The Transition Phase Of A Management Student To A Manager

The buzz of the alarm starts to muddle with my sleep. I languidly stretched my hand to grab my phone. Is it 8:20! I clearly remember the clock showing me 7:00 AM just 5 minutes back. Time dilation while sleeping is something even NASA may find tough to figure out. But what do I do now?

I can’t miss the 8:30 lecture, it’s too important; moreover, I had already missed Prof. Kamlakar’s lecture last week which means I can only afford to miss 3 more lectures in the entire term (3 months). I didn’t want to bring that tally to 2. Readers who are finding it difficult to comprehend the math mentioned above; let me clear the air. In every term, a student is allowed to miss only 4 classes (20 % of the classes) for a particular course. After this, there would be a grade drop in that course.

I pulled myself up, wore a crumpled shirt and jeans, splashed some water on my face and I was ready. By 8:27, I was physically present in the class. Seven minutes, I felt like an Indian version of flash. Screw you DC. The class begins and I was feeling a bit dozy. I began my calculations, I had 3 lectures today which means I will be free by 1:30 PM with no quizzes in the evening. I can actually carry on from where I left things at 8:20, so no sleeping in the class.

I kicked off the session assiduously. Finance followed by Marketing followed by Statistics. The lectures were exemplary. I felt good, the decision to not miss the lecture paid off. This is what we are taught in the classrooms; decision making and opportunity cost. I practically applied a couple of managerial concepts today. He next destination is The Bed.

I have my lunch. I find the food in the mess extremely good considering the engineering background I come from. While eating I took out my phone to check the mails. I have 15 unread emails in the inbox. By the time I finish my food I had 3 assignments, 1 presentation and an event meeting in my To do list. I head towards my room preparing a schedule for the tasks. I couldn’t fit sleep anywhere. But that is how things work. The day is for work, Night is for sleep.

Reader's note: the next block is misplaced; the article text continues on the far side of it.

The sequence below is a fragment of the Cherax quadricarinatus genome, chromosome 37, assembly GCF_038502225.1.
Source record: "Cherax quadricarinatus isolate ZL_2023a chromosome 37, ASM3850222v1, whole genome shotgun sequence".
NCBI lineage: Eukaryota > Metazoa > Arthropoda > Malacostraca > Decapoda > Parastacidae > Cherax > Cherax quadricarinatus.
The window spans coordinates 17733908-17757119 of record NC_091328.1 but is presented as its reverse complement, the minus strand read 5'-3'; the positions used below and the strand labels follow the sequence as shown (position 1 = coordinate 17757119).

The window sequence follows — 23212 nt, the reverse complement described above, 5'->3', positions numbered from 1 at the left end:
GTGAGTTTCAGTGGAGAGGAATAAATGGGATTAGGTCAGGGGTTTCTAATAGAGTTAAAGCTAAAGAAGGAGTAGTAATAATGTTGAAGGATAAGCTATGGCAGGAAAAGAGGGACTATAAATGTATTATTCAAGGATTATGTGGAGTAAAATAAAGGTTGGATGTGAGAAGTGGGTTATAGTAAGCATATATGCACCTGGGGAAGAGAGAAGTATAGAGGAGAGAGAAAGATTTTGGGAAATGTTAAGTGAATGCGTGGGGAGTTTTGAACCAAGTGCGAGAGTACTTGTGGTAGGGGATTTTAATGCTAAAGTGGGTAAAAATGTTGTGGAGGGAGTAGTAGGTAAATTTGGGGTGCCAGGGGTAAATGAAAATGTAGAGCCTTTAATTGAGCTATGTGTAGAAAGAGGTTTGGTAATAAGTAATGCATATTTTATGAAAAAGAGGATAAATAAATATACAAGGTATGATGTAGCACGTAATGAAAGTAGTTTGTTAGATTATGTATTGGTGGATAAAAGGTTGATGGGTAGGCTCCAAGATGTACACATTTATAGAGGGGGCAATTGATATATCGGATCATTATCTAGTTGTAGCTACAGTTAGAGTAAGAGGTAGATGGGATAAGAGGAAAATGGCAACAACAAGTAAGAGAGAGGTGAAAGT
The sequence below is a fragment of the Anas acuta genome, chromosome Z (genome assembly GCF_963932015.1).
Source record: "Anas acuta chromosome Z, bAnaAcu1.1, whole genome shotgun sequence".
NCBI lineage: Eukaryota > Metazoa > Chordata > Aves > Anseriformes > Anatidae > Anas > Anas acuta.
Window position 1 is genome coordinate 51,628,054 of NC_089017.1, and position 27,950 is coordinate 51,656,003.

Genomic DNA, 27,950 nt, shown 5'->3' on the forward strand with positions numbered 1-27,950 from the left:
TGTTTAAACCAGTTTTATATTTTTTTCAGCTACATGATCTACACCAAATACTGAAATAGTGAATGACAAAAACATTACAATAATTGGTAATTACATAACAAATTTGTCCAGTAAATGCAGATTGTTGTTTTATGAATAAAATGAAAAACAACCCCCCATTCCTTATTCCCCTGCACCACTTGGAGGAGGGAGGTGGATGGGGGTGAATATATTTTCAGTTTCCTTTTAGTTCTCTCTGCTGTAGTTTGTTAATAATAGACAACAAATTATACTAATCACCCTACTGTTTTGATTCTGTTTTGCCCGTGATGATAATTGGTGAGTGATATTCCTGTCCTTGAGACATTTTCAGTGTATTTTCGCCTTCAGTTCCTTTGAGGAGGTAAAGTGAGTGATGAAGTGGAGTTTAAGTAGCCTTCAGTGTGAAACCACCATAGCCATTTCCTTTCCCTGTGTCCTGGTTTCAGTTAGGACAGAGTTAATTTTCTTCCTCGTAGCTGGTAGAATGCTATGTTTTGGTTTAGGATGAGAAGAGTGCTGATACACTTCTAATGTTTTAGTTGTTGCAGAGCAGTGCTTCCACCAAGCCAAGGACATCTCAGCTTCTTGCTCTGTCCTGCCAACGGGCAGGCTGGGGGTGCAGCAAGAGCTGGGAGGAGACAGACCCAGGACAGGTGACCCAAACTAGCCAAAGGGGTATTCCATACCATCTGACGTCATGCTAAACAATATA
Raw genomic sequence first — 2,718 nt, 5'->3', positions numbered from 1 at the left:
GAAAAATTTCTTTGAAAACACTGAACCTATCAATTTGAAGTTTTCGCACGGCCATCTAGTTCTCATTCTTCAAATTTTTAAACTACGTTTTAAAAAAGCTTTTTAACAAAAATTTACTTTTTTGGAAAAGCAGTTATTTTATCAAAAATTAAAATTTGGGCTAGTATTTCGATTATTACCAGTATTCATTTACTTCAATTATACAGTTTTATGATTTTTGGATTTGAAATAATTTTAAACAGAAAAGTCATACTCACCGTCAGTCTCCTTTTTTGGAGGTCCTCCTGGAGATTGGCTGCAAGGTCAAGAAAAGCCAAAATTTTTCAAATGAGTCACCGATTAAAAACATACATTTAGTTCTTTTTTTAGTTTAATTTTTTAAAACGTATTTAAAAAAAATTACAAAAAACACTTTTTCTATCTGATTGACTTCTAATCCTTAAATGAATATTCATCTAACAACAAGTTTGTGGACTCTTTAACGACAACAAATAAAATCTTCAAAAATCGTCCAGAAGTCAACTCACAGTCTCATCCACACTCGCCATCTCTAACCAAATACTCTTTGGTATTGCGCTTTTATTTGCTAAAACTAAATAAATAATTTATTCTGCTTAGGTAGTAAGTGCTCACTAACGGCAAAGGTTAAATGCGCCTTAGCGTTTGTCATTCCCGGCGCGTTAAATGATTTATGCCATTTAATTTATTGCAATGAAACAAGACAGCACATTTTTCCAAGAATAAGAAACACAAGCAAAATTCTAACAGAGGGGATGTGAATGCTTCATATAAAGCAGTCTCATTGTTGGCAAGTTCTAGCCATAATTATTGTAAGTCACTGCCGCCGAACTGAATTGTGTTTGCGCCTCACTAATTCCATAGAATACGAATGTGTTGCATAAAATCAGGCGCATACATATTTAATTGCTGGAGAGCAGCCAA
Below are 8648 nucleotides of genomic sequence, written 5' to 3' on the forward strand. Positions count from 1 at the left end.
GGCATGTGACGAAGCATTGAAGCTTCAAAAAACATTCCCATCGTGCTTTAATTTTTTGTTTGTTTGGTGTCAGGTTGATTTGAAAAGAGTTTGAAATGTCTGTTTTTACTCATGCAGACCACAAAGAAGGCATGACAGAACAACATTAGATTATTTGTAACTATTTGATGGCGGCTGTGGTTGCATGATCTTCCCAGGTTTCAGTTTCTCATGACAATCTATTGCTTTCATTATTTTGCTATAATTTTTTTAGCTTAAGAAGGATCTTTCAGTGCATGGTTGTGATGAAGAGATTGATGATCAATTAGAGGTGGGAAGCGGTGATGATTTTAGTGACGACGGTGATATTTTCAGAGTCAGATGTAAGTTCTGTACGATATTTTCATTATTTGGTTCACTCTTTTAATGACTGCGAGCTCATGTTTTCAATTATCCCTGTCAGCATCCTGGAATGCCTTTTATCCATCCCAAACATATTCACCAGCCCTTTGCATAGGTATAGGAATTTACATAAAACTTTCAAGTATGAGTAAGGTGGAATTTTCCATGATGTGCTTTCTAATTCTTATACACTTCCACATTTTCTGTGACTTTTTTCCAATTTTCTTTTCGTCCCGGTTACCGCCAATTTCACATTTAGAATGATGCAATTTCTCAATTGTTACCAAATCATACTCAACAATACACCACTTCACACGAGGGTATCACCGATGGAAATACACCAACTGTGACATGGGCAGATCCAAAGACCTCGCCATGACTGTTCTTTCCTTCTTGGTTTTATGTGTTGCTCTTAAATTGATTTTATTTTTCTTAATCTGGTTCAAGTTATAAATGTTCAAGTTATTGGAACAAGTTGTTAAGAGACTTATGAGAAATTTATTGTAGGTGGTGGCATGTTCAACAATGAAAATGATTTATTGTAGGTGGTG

The clock ticked 8 PM when I finish the assignments. Now I have a meeting at 8:30 for a corporate event to be held next week. Some of the students in MBA colleges are of the opinion that organizing these events are supererogatory given that the students already have too much on their plate. But I believe that when someone is structuring such events it enhances their skill set in solving real-life problems.

The meeting gets over at 10:30 and I have missed my dinner so I head over to the canteen. After the dinner, I still have a herculean task of preparing a presentation. Now the best part about a presentation is group discussions. When an idea is floated in a group we get to see different perspectives on a single issue which is great. The market that we will be dealing with in the next 20 months is an extrapolation of this group. If I could convince the group I can convince the market. The final draft is ready and it’s 3 AM.

I get to my room, open my laptop, open the mail and clear the checklist before sleeping. Now when I finally lay down its already 4 AM and I am contemplating, as I do every day, whether this effort and rigour are really necessary. The answer that comes from within is YES. I will be a manager in another 2 years, handling affairs of the entire team, managing their work and a lot more. I will be responsible for their success or failure and If I am not ready for this then someone else will be. The efforts that I put in these 2 years will define my career path in the years to come. So don’t shy away. There is not much room at the apex.

Next morning, I get up at 8:20 and it was déjà vu.

Utkal Bajpai

My name is Utkal Bajpai. I am a MBA student at IIM Kashipur. My hometown is Kanpur. This is my first article for InsideIIM. So read it and appreciate if you like.


One comment

praveen kumar

super bro good to read and can u gave me any guidance relating preparation for cat as if belong to ca field